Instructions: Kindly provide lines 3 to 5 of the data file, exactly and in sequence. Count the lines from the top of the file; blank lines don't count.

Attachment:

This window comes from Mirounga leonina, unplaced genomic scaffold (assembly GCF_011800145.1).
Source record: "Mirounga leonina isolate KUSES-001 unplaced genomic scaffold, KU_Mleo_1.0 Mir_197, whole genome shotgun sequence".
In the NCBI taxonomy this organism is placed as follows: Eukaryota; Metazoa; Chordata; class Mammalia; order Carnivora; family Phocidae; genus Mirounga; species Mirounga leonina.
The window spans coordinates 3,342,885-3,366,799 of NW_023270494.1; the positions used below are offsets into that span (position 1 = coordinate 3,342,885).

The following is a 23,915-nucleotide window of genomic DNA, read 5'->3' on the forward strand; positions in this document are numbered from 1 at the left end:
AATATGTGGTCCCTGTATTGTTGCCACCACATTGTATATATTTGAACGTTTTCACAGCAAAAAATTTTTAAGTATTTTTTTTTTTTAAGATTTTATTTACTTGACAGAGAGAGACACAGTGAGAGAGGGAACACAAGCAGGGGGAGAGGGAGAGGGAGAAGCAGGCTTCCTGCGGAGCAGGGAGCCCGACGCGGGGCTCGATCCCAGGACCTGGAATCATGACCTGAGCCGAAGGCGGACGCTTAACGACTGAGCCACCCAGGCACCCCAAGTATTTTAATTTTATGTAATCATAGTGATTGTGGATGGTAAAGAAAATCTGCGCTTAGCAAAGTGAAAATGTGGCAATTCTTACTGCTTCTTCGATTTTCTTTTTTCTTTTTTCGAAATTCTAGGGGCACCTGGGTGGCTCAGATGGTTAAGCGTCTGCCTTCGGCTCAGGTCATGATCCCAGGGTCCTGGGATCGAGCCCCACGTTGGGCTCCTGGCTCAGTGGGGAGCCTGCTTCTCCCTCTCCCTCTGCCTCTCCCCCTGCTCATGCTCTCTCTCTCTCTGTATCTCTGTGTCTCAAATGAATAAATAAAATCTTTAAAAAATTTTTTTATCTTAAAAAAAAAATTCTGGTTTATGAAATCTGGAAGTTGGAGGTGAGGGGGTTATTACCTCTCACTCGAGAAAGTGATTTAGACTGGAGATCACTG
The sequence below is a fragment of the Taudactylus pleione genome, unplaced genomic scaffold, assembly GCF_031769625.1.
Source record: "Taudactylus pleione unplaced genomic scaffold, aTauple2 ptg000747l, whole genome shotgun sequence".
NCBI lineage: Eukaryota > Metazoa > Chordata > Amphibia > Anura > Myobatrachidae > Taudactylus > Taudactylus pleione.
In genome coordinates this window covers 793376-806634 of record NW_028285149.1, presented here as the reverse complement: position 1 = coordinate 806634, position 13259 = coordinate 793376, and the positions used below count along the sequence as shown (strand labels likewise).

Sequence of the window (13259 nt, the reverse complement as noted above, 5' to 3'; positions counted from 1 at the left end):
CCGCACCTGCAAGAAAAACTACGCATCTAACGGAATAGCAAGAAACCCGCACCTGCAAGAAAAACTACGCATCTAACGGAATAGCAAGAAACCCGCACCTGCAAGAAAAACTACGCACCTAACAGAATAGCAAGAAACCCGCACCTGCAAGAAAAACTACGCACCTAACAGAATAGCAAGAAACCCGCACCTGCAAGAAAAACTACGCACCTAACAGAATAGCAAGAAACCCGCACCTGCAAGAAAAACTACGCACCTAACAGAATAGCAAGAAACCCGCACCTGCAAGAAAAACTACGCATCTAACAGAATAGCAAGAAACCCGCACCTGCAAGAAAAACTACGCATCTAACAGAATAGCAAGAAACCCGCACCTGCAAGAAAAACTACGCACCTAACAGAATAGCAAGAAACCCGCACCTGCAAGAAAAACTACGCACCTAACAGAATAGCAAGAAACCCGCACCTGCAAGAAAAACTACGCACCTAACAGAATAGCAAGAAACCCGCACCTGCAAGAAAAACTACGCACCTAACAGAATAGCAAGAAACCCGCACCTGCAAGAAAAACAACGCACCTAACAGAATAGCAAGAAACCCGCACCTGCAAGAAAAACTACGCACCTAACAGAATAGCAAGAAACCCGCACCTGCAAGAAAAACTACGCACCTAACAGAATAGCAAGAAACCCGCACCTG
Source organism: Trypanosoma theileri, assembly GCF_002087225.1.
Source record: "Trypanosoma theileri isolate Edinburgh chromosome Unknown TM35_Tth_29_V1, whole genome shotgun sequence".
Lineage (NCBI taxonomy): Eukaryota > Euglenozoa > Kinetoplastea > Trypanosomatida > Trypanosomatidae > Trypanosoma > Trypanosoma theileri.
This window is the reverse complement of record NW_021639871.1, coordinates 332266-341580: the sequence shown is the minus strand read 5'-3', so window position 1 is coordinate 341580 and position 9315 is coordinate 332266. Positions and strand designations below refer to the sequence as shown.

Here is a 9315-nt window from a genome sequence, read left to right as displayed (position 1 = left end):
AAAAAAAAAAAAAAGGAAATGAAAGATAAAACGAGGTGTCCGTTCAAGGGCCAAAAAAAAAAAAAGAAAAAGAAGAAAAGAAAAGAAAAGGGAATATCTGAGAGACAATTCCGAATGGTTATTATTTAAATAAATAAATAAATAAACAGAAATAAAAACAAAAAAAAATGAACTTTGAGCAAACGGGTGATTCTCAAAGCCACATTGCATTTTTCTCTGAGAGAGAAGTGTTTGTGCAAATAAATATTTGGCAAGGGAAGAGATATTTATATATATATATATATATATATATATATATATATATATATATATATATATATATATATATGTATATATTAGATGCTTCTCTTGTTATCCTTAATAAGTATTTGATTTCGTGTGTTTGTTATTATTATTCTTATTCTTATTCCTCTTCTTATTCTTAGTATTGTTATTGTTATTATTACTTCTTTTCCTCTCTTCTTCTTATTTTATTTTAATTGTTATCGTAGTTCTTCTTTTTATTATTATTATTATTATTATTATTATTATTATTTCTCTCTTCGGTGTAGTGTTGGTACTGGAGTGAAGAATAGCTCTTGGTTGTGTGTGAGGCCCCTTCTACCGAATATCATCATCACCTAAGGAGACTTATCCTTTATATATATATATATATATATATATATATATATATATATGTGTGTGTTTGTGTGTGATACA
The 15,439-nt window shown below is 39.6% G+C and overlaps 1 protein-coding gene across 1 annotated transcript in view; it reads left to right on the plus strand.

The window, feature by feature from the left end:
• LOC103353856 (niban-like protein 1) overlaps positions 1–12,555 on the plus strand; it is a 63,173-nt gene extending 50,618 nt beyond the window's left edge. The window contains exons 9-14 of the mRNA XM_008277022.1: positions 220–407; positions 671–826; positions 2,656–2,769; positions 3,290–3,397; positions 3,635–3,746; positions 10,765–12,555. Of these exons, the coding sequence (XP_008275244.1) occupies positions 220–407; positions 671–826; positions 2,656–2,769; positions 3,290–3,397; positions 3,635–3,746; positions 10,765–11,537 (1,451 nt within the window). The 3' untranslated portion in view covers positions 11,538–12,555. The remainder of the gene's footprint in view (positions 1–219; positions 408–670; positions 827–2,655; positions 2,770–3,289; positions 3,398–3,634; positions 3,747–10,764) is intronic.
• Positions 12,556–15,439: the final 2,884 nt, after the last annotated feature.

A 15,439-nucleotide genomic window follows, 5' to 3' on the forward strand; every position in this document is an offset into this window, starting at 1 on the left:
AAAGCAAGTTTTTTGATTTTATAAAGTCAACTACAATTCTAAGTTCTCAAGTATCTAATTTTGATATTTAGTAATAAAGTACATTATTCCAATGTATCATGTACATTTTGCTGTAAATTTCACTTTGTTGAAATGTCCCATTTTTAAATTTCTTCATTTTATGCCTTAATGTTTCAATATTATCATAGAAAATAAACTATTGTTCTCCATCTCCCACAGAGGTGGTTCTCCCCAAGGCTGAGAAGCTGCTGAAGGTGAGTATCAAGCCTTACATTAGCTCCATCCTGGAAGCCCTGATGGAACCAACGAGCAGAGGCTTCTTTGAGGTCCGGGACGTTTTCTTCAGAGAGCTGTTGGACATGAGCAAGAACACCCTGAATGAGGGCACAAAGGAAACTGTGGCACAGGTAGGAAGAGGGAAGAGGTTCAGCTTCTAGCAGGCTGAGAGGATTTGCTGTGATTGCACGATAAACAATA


In the NCBI taxonomy this organism is placed as follows: Eukaryota; Metazoa; Chordata; class Mammalia; order Carnivora; family Phocidae; genus Mirounga; species Mirounga leonina.
The window spans coordinates 3,342,885-3,366,799 of NW_023270494.1; the positions used below are offsets into that span (position 1 = coordinate 3,342,885).

The following is a 23,915-nucleotide window of genomic DNA, read 5'->3' on the forward strand; positions in this document are numbered from 1 at the left end: